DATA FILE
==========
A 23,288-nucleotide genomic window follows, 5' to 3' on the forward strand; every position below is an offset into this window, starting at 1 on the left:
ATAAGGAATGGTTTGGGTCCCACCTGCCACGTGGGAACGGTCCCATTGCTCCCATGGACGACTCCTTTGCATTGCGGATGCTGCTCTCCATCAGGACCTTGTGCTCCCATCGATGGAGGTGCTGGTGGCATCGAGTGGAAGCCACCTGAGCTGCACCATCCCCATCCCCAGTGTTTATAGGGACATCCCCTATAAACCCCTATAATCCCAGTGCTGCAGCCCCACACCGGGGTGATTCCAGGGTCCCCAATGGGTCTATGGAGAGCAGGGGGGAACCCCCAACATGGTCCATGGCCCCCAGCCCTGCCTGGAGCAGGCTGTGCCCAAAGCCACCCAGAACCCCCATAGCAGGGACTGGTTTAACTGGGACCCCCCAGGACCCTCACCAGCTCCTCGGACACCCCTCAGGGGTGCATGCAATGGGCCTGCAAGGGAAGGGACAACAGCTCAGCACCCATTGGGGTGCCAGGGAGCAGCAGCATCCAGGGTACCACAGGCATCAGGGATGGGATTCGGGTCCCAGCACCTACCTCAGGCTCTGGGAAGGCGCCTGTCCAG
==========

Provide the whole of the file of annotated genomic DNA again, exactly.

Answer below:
A 23,288-nucleotide genomic window follows, 5' to 3' on the forward strand; every position below is an offset into this window, starting at 1 on the left:
ATAAGGAATGGTTTGGGTCCCACCTGCCACGTGGGAACGGTCCCATTGCTCCCATGGACGACTCCTTTGCATTGCGGATGCTGCTCTCCATCAGGACCTTGTGCTCCCATCGATGGAGGTGCTGGTGGCATCGAGTGGAAGCCACCTGAGCTGCACCATCCCCATCCCCAGTGTTTATAGGGACATCCCCTATAAACCCCTATAATCCCAGTGCTGCAGCCCCACACCGGGGTGATTCCAGGGTCCCCAATGGGTCTATGGAGAGCAGGGGGGAACCCCCAACATGGTCCATGGCCCCCAGCCCTGCCTGGAGCAGGCTGTGCCCAAAGCCACCCAGAACCCCCATAGCAGGGACTGGTTTAACTGGGACCCCCCAGGACCCTCACCAGCTCCTCGGACACCCCTCAGGGGTGCATGCAATGGGCCTGCAAGGGAAGGGACAACAGCTCAGCACCCATTGGGGTGCCAGGGAGCAGCAGCATCCAGGGTACCACAGGCATCAGGGATGGGATTCGGGTCCCAGCACCTACCTCAGGCTCTGGGAAGGCGCCTGTCCAG